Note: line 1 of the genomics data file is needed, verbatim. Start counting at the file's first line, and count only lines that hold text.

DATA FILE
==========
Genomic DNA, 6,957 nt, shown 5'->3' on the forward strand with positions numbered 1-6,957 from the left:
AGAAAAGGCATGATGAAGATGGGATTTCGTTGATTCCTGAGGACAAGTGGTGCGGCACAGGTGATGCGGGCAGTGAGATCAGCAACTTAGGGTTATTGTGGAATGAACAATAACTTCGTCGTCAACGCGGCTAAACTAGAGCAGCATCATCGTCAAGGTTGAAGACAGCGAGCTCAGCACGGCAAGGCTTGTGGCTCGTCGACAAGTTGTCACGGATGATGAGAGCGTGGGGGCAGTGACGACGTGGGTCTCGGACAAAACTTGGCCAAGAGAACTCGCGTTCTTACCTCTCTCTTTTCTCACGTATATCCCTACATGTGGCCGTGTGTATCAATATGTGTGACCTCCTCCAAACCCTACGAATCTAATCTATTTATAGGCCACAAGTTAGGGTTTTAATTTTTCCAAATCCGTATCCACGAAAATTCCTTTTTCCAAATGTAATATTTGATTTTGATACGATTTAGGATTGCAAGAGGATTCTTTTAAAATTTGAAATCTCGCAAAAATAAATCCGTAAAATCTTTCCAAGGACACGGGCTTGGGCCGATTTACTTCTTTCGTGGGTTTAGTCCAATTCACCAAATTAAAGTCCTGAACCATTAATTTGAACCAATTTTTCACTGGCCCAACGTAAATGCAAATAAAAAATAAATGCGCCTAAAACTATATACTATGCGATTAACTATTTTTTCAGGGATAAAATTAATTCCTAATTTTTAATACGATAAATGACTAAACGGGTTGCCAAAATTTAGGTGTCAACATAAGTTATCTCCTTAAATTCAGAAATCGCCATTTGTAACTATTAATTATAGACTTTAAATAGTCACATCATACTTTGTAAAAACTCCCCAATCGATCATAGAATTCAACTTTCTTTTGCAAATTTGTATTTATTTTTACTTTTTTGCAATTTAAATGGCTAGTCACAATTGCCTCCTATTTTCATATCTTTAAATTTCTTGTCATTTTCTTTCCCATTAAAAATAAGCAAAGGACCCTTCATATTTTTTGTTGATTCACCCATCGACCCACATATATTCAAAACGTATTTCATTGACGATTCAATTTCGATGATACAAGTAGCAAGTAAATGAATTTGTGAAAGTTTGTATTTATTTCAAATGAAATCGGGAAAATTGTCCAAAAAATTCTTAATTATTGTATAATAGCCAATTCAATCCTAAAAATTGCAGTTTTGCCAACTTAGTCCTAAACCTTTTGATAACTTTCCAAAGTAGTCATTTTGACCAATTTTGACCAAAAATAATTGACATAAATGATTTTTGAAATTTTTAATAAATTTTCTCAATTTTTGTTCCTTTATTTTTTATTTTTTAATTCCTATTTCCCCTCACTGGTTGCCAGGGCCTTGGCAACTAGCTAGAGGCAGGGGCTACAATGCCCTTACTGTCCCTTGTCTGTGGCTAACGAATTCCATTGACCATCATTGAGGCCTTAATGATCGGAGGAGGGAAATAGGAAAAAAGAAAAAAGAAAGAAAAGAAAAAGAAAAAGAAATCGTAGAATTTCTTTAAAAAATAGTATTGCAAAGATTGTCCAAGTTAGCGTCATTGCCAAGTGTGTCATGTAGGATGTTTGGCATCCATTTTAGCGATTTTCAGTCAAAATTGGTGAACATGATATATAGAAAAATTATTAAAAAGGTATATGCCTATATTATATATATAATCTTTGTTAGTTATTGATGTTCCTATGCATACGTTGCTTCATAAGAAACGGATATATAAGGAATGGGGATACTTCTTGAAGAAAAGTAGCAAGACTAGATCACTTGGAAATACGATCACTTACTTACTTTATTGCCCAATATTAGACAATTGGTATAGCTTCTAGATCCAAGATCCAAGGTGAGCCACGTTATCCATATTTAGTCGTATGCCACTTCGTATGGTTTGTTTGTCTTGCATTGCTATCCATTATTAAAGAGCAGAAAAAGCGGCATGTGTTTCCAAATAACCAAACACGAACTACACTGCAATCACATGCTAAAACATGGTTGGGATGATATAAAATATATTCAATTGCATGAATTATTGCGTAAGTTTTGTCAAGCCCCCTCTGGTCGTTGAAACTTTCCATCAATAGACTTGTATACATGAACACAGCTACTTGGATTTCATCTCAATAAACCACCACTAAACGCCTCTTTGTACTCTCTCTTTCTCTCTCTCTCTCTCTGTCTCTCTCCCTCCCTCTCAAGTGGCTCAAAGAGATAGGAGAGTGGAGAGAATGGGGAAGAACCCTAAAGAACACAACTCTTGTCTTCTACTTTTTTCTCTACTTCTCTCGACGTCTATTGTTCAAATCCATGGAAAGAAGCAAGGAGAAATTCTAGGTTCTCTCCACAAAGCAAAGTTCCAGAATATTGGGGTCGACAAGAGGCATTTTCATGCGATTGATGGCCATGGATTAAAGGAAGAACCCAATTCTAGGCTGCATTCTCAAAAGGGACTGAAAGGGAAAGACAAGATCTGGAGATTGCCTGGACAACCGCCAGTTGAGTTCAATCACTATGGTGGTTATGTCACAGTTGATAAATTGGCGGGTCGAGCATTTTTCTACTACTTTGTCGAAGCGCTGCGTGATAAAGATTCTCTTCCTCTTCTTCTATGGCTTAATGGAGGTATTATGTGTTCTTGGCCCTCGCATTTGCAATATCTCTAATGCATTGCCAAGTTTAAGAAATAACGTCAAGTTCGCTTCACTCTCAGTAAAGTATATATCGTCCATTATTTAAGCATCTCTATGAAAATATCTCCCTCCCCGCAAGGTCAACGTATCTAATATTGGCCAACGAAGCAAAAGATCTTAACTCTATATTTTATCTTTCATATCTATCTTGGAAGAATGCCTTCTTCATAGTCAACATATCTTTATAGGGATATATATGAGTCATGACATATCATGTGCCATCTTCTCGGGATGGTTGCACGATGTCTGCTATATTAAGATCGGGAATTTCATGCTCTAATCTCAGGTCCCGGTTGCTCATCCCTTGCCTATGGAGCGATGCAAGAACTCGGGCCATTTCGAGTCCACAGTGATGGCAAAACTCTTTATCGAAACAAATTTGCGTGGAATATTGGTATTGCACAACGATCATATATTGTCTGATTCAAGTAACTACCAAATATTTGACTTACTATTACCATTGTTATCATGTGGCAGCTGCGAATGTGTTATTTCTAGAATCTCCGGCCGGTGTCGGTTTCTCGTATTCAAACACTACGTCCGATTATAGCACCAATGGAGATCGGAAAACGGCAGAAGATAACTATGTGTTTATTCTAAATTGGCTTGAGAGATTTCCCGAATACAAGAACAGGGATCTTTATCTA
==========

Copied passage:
Genomic DNA, 6,957 nt, shown 5'->3' on the forward strand with positions numbered 1-6,957 from the left: